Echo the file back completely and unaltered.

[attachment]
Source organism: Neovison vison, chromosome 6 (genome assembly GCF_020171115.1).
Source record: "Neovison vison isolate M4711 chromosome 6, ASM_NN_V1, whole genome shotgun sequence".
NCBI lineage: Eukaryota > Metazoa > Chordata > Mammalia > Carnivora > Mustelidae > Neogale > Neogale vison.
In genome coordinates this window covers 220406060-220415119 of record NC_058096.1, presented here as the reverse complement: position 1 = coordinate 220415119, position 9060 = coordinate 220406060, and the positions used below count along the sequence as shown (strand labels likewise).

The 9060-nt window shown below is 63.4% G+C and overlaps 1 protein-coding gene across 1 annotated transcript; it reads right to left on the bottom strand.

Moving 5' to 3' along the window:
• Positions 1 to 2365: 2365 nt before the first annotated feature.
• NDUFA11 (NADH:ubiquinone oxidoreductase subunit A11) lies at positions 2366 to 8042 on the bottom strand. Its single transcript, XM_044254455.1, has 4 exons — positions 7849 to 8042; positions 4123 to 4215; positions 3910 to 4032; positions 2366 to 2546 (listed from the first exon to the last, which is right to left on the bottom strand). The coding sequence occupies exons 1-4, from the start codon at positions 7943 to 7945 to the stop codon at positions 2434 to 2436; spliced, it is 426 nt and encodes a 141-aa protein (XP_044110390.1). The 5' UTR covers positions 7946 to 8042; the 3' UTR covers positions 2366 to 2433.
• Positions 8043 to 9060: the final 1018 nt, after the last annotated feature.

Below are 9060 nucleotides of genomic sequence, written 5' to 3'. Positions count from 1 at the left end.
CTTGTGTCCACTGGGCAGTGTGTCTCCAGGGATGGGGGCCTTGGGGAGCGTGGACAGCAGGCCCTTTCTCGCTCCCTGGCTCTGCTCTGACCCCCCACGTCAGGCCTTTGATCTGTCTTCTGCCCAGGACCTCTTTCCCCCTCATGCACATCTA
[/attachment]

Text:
Source organism: Neovison vison, chromosome 6 (genome assembly GCF_020171115.1).
Source record: "Neovison vison isolate M4711 chromosome 6, ASM_NN_V1, whole genome shotgun sequence".
NCBI lineage: Eukaryota > Metazoa > Chordata > Mammalia > Carnivora > Mustelidae > Neogale > Neogale vison.
In genome coordinates this window covers 220406060-220415119 of record NC_058096.1, presented here as the reverse complement: position 1 = coordinate 220415119, position 9060 = coordinate 220406060, and the positions used below count along the sequence as shown (strand labels likewise).

The 9060-nt window shown below is 63.4% G+C and overlaps 1 protein-coding gene across 1 annotated transcript; it reads right to left on the bottom strand.

Moving 5' to 3' along the window:
• Positions 1 to 2365: 2365 nt before the first annotated feature.
• NDUFA11 (NADH:ubiquinone oxidoreductase subunit A11) lies at positions 2366 to 8042 on the bottom strand. Its single transcript, XM_044254455.1, has 4 exons — positions 7849 to 8042; positions 4123 to 4215; positions 3910 to 4032; positions 2366 to 2546 (listed from the first exon to the last, which is right to left on the bottom strand). The coding sequence occupies exons 1-4, from the start codon at positions 7943 to 7945 to the stop codon at positions 2434 to 2436; spliced, it is 426 nt and encodes a 141-aa protein (XP_044110390.1). The 5' UTR covers positions 7946 to 8042; the 3' UTR covers positions 2366 to 2433.
• Positions 8043 to 9060: the final 1018 nt, after the last annotated feature.

Below are 9060 nucleotides of genomic sequence, written 5' to 3'. Positions count from 1 at the left end.
CTTGTGTCCACTGGGCAGTGTGTCTCCAGGGATGGGGGCCTTGGGGAGCGTGGACAGCAGGCCCTTTCTCGCTCCCTGGCTCTGCTCTGACCCCCCACGTCAGGCCTTTGATCTGTCTTCTGCCCAGGACCTCTTTCCCCCTCATGCACATCTA